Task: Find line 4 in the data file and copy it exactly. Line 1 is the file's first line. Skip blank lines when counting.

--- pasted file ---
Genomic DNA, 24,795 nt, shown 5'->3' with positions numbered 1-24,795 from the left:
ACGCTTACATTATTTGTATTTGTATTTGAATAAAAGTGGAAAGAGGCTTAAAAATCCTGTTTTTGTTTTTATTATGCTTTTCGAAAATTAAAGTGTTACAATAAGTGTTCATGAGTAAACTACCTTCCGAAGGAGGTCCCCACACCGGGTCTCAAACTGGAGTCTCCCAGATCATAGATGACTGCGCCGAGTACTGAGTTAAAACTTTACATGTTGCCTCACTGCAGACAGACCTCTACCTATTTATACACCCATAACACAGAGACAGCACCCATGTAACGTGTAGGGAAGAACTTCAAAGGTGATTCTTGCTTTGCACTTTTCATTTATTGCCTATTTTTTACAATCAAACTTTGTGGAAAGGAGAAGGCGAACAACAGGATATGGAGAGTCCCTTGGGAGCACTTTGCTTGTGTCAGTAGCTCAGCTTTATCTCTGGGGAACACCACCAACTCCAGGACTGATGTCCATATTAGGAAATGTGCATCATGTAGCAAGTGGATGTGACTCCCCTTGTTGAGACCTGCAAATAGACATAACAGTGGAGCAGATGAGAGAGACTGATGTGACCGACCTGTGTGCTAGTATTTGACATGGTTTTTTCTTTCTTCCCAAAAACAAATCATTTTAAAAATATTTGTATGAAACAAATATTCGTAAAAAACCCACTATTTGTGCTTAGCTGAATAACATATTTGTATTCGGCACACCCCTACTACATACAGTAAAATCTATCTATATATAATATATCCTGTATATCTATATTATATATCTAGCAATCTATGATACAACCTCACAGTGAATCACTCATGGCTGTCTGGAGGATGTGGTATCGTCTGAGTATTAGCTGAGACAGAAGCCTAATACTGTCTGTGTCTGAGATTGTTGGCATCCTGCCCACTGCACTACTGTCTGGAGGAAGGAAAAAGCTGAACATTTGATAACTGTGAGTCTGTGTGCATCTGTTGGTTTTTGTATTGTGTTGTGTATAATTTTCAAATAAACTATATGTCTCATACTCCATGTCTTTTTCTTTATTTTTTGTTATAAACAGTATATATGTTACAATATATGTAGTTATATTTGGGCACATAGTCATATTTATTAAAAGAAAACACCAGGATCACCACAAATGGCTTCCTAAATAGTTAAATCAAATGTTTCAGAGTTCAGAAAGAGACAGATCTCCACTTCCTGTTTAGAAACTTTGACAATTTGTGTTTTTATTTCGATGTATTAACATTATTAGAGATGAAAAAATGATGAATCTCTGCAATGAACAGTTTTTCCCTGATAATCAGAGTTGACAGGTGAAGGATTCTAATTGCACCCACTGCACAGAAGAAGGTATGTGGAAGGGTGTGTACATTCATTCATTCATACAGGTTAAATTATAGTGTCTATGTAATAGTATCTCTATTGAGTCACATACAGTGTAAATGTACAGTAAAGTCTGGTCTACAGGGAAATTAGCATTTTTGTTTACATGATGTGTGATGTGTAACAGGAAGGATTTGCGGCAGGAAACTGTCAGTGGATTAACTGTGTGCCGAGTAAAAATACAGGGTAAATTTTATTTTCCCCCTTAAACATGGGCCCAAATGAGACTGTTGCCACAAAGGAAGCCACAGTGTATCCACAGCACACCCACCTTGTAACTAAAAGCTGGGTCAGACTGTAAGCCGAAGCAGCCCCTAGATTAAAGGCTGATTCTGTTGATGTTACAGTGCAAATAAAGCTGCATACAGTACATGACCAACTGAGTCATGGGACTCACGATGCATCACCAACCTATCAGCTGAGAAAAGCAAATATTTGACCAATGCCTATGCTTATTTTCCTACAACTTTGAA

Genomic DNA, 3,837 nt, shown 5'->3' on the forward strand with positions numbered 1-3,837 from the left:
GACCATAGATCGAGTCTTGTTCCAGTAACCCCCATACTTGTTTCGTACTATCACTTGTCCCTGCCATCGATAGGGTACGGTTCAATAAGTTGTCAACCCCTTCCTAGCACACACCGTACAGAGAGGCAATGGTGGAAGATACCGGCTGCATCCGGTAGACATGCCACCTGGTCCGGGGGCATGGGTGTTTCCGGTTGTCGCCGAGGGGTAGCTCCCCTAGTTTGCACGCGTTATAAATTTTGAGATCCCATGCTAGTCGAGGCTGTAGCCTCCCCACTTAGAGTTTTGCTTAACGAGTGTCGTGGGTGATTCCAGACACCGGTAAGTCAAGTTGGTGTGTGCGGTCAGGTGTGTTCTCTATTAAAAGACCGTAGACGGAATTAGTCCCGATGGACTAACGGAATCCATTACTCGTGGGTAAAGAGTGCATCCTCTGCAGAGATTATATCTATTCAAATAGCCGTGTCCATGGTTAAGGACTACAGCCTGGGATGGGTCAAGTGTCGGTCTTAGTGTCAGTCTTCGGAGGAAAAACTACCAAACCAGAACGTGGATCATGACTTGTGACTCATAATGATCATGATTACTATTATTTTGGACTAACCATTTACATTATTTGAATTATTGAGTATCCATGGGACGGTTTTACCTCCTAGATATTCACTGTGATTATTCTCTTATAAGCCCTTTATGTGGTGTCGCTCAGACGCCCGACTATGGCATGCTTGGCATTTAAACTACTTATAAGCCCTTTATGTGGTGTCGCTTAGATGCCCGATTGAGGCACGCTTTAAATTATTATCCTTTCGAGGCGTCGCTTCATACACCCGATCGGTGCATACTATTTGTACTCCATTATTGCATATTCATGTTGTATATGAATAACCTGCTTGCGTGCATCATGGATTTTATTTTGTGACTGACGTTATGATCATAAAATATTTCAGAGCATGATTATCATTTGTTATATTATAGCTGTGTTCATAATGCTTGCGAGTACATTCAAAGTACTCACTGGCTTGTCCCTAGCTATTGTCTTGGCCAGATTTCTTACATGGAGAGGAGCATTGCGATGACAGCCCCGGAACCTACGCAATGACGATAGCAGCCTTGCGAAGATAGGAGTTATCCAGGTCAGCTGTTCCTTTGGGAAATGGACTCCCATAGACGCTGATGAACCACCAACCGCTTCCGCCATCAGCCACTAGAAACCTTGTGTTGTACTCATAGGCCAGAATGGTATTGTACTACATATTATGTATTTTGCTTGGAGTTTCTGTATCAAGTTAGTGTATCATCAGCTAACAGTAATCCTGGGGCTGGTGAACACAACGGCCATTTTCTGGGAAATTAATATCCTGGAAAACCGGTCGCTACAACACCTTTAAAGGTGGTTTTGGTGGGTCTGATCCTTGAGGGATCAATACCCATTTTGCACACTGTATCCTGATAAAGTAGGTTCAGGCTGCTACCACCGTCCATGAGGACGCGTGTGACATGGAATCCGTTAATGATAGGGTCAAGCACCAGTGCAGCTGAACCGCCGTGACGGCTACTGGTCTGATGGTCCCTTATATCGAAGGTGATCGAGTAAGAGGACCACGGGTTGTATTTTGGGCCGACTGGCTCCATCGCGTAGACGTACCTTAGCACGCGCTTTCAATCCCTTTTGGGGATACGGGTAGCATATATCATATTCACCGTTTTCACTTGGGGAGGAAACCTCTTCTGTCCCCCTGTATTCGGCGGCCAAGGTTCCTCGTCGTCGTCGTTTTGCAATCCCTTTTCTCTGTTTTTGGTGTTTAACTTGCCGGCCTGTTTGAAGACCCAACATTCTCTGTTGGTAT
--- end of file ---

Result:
GACCATAGATCGAGTCTTGTTCCAGTAACCCCCATACTTGTTTCGTACTATCACTTGTCCCTGCCATCGATAGGGTACGGTTCAATAAGTTGTCAACCCCTTCCTAGCACACACCGTACAGAGAGGCAATGGTGGAAGATACCGGCTGCATCCGGTAGACATGCCACCTGGTCCGGGGGCATGGGTGTTTCCGGTTGTCGCCGAGGGGTAGCTCCCCTAGTTTGCACGCGTTATAAATTTTGAGATCCCATGCTAGTCGAGGCTGTAGCCTCCCCACTTAGAGTTTTGCTTAACGAGTGTCGTGGGTGATTCCAGACACCGGTAAGTCAAGTTGGTGTGTGCGGTCAGGTGTGTTCTCTATTAAAAGACCGTAGACGGAATTAGTCCCGATGGACTAACGGAATCCATTACTCGTGGGTAAAGAGTGCATCCTCTGCAGAGATTATATCTATTCAAATAGCCGTGTCCATGGTTAAGGACTACAGCCTGGGATGGGTCAAGTGTCGGTCTTAGTGTCAGTCTTCGGAGGAAAAACTACCAAACCAGAACGTGGATCATGACTTGTGACTCATAATGATCATGATTACTATTATTTTGGACTAACCATTTACATTATTTGAATTATTGAGTATCCATGGGACGGTTTTACCTCCTAGATATTCACTGTGATTATTCTCTTATAAGCCCTTTATGTGGTGTCGCTCAGACGCCCGACTATGGCATGCTTGGCATTTAAACTACTTATAAGCCCTTTATGTGGTGTCGCTTAGATGCCCGATTGAGGCACGCTTTAAATTATTATCCTTTCGAGGCGTCGCTTCATACACCCGATCGGTGCATACTATTTGTACTCCATTATTGCATATTCATGTTGTATATGAATAACCTGCTTGCGTGCATCATGGATTTTATTTTGTGACTGACGTTATGATCATAAAATATTTCAGAGCATGATTATCATTTGTTATATTATAGCTGTGTTCATAATGCTTGCGAGTACATTCAAAGTACTCACTGGCTTGTCCCTAGCTATTGTCTTGGCCAGATTTCTTACATGGAGAGGAGCATTGCGATGACAGCCCCGGAACCTACGCAATGACGATAGCAGCCTTGCGAAGATAGGAGTTATCCAGGTCAGCTGTTCCTTTGGGAAATGGACTCCCATAGACGCTGATGAACCACCAACCGCTTCCGCCATCAGCCACTAGAAACCTTGTGTTGTACTCATAGGCCAGAATGGTATTGTACTACATATTATGTATTTTGCTTGGAGTTTCTGTATCAAGTTAGTGTATCATCAGCTAACAGTAATCCTGGGGCTGGTGAACACAACGGCCATTTTCTGGGAAATTAATATCCTGGAAAACCGGTCGCTACAACACCTTTAAAGGTGGTTTTGGTGGGTCTGATCCTTGAGGGATCAATACCCATTTTGCACACTGTATCCTGATAAAGTAGGTTCAGGCTGCTACCACCGTCCATGAGGACGCGTGTGACATGGAATCCGTTAATGATAGGGTCAAGCACCAGTGCAGCTGAACCGCCGTGACGGCTACTGGTCTGATGGTCCCTTATATCGAAGGTGATCGAGTAAGAGGACCACGGGTTGTATTTTGGGCCGACTGGCTCCATCGCGTAGACGTACCTTAGCACGCGCTTTCAATCCCTTTTGGGGATACGGGTAGCATATATCATATTCACCGTTTTCACTTGGGGAGGAAACCTCTTCTGTCCCCCTGTATTCGGCGGCCAAGGTTCCTCGTCGTCGTCGTTTTGCAATCCCTTTTCTCTGTTTTTGGTGTTTAACTTGCCGGCCTGTTTGAAGACCCAACATTCTCTGTTGGTAT